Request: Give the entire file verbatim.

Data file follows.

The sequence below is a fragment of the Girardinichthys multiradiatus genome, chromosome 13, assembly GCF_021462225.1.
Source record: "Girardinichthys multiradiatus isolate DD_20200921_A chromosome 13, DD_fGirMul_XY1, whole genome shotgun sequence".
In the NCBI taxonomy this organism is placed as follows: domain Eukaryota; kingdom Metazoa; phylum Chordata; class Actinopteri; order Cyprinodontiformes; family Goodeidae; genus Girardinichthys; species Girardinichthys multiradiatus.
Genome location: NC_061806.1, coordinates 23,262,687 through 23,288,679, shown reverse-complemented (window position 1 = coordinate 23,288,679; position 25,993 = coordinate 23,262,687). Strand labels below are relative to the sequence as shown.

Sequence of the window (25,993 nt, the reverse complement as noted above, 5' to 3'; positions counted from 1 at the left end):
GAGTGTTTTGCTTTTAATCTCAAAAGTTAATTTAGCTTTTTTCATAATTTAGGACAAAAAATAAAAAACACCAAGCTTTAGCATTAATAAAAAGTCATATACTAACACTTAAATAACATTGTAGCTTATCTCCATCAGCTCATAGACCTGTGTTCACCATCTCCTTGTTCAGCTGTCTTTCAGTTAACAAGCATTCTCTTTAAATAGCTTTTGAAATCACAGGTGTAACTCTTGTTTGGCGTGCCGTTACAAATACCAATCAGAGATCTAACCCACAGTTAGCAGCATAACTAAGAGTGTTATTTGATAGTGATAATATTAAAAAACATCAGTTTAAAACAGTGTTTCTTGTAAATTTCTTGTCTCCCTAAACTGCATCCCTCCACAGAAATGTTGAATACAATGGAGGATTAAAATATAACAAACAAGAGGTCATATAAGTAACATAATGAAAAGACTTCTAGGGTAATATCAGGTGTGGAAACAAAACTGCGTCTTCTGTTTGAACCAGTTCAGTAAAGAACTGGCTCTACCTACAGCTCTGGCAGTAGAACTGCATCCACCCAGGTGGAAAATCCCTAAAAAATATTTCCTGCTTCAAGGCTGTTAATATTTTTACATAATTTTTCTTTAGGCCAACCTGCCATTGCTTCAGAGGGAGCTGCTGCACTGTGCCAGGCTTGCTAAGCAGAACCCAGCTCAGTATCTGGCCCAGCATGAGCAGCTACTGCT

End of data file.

The sequence below is a fragment of the Girardinichthys multiradiatus genome, chromosome 13, assembly GCF_021462225.1.
Source record: "Girardinichthys multiradiatus isolate DD_20200921_A chromosome 13, DD_fGirMul_XY1, whole genome shotgun sequence".
In the NCBI taxonomy this organism is placed as follows: domain Eukaryota; kingdom Metazoa; phylum Chordata; class Actinopteri; order Cyprinodontiformes; family Goodeidae; genus Girardinichthys; species Girardinichthys multiradiatus.
Genome location: NC_061806.1, coordinates 23,262,687 through 23,288,679, shown reverse-complemented (window position 1 = coordinate 23,288,679; position 25,993 = coordinate 23,262,687). Strand labels below are relative to the sequence as shown.

Sequence of the window (25,993 nt, the reverse complement as noted above, 5' to 3'; positions counted from 1 at the left end):
GAGTGTTTTGCTTTTAATCTCAAAAGTTAATTTAGCTTTTTTCATAATTTAGGACAAAAAATAAAAAACACCAAGCTTTAGCATTAATAAAAAGTCATATACTAACACTTAAATAACATTGTAGCTTATCTCCATCAGCTCATAGACCTGTGTTCACCATCTCCTTGTTCAGCTGTCTTTCAGTTAACAAGCATTCTCTTTAAATAGCTTTTGAAATCACAGGTGTAACTCTTGTTTGGCGTGCCGTTACAAATACCAATCAGAGATCTAACCCACAGTTAGCAGCATAACTAAGAGTGTTATTTGATAGTGATAATATTAAAAAACATCAGTTTAAAACAGTGTTTCTTGTAAATTTCTTGTCTCCCTAAACTGCATCCCTCCACAGAAATGTTGAATACAATGGAGGATTAAAATATAACAAACAAGAGGTCATATAAGTAACATAATGAAAAGACTTCTAGGGTAATATCAGGTGTGGAAACAAAACTGCGTCTTCTGTTTGAACCAGTTCAGTAAAGAACTGGCTCTACCTACAGCTCTGGCAGTAGAACTGCATCCACCCAGGTGGAAAATCCCTAAAAAATATTTCCTGCTTCAAGGCTGTTAATATTTTTACATAATTTTTCTTTAGGCCAACCTGCCATTGCTTCAGAGGGAGCTGCTGCACTGTGCCAGGCTTGCTAAGCAGAACCCAGCTCAGTATCTGGCCCAGCATGAGCAGCTACTGCT